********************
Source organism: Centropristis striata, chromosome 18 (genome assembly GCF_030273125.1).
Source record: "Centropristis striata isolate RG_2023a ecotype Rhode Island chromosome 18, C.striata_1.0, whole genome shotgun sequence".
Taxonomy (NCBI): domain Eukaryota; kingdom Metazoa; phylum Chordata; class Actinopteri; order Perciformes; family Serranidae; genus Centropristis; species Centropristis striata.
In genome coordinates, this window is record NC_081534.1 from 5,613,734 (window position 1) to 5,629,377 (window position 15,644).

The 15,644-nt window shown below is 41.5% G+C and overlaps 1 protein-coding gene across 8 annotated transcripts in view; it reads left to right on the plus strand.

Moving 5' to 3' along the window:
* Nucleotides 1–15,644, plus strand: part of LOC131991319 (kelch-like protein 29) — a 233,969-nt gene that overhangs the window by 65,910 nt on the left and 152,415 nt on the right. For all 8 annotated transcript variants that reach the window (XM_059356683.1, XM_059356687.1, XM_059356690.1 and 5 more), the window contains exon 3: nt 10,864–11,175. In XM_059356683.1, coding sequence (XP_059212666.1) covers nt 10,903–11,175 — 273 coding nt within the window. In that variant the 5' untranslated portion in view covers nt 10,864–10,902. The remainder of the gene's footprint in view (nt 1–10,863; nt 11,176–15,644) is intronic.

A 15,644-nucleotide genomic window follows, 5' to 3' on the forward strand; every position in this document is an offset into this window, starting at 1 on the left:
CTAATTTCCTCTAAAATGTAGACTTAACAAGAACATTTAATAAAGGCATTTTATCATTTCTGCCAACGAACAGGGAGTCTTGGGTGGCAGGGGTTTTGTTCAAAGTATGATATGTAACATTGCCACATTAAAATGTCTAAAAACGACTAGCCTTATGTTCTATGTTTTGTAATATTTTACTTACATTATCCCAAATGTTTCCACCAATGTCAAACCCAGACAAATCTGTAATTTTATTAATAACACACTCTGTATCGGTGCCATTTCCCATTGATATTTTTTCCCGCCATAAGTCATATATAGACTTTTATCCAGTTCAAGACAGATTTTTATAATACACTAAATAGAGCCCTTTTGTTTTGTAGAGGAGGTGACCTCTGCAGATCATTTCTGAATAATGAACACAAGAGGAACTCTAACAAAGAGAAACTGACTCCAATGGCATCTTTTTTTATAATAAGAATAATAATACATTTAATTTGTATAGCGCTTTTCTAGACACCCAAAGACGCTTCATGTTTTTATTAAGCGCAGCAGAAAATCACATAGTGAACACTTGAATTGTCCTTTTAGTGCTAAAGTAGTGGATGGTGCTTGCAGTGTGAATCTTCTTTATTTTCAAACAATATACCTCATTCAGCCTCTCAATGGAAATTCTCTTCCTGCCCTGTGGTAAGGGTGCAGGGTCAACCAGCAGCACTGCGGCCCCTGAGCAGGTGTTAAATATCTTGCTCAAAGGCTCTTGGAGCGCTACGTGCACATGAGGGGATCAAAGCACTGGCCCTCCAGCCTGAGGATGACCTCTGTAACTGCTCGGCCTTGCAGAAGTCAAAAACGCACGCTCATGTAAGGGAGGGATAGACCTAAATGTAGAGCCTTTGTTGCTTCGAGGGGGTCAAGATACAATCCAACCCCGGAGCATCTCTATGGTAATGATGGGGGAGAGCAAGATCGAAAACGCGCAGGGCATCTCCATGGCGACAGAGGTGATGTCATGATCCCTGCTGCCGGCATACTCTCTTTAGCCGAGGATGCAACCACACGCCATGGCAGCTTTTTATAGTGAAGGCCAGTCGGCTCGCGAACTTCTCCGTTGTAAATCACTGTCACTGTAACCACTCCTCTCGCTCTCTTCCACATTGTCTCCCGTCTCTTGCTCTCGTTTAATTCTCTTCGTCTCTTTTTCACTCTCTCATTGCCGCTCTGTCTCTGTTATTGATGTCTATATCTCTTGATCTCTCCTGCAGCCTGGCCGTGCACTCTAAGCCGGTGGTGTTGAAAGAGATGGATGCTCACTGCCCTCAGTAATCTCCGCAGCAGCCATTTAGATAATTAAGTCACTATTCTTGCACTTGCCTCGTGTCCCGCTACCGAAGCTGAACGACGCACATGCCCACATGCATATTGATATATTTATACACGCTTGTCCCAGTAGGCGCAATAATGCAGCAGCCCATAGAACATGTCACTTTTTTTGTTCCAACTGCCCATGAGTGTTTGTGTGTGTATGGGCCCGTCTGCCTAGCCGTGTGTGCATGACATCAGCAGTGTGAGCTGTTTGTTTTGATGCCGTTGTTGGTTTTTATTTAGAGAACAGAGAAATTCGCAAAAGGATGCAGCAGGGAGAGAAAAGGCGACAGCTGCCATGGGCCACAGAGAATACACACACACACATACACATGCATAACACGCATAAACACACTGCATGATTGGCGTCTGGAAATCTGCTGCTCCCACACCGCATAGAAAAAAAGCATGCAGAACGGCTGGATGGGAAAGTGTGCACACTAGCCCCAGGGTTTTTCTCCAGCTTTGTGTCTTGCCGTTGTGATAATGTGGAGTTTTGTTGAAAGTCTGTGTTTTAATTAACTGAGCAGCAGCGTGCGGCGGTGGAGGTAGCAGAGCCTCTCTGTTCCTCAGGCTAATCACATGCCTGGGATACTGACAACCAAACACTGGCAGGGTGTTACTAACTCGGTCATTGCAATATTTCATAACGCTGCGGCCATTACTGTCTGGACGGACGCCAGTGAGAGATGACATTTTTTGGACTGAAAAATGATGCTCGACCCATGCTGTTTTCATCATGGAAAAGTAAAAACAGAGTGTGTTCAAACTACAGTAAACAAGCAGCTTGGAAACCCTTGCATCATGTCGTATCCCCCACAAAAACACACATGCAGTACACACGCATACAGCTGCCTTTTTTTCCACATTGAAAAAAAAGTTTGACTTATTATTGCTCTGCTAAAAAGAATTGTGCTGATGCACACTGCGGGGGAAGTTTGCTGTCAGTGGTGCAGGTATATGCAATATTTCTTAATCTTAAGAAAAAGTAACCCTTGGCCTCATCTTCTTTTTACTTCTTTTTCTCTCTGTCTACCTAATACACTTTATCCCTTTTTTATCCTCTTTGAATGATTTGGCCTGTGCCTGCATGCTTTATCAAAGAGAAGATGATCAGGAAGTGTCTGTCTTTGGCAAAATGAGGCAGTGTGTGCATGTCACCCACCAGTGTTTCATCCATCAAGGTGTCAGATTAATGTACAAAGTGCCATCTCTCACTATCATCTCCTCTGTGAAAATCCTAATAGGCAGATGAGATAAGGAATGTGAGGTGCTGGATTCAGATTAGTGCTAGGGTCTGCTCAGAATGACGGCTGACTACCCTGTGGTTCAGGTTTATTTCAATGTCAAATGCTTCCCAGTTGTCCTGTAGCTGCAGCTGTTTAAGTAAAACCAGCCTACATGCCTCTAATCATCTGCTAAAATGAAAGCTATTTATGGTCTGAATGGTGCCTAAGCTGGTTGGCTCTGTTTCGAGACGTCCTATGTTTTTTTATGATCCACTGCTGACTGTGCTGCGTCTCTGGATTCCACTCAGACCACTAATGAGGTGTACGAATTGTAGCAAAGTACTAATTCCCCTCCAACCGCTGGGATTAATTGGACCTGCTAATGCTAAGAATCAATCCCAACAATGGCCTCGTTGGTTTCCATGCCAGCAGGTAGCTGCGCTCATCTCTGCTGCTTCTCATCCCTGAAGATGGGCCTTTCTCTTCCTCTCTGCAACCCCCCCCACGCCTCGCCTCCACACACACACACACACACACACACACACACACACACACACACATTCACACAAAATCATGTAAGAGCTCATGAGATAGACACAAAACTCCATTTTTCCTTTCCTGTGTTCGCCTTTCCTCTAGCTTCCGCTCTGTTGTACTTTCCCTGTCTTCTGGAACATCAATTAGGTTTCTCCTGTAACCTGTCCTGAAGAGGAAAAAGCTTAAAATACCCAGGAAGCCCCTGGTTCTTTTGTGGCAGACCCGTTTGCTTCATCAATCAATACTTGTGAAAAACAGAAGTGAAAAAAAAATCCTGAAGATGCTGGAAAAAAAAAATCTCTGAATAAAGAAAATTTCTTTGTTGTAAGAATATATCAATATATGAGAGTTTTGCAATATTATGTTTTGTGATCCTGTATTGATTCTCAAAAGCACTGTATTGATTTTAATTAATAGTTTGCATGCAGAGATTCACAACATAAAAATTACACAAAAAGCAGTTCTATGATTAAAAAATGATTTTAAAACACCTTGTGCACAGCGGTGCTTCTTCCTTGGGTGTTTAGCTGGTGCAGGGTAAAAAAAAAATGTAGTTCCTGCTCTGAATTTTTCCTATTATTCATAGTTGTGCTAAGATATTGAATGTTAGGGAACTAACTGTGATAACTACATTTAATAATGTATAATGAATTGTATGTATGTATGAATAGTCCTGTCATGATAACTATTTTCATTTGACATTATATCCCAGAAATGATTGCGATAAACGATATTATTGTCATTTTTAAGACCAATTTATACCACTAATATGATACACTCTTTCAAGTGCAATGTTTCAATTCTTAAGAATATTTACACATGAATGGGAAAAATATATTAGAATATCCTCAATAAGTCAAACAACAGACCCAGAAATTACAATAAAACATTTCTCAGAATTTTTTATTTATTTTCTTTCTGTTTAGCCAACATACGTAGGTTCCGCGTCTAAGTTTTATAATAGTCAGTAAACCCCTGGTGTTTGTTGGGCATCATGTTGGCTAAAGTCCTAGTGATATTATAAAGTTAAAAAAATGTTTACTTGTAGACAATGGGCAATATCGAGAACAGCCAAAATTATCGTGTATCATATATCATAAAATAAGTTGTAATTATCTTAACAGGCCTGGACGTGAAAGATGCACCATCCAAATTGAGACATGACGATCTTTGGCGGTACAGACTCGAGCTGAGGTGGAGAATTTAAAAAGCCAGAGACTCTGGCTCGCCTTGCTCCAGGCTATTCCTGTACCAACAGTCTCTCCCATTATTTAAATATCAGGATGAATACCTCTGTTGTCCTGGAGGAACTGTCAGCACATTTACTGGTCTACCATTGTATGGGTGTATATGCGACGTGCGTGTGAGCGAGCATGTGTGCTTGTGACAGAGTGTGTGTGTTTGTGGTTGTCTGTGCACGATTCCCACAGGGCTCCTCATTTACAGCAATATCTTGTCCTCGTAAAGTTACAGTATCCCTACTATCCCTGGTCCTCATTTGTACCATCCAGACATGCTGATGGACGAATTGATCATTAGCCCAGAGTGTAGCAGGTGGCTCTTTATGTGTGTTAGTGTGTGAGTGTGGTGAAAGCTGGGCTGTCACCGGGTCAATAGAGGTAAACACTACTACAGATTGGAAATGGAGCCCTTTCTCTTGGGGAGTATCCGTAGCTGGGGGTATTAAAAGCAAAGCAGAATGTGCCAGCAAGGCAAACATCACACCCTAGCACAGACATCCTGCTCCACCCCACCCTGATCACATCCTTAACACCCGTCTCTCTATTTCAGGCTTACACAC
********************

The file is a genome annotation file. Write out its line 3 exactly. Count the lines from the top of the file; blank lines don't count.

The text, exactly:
Taxonomy (NCBI): domain Eukaryota; kingdom Metazoa; phylum Chordata; class Actinopteri; order Perciformes; family Serranidae; genus Centropristis; species Centropristis striata.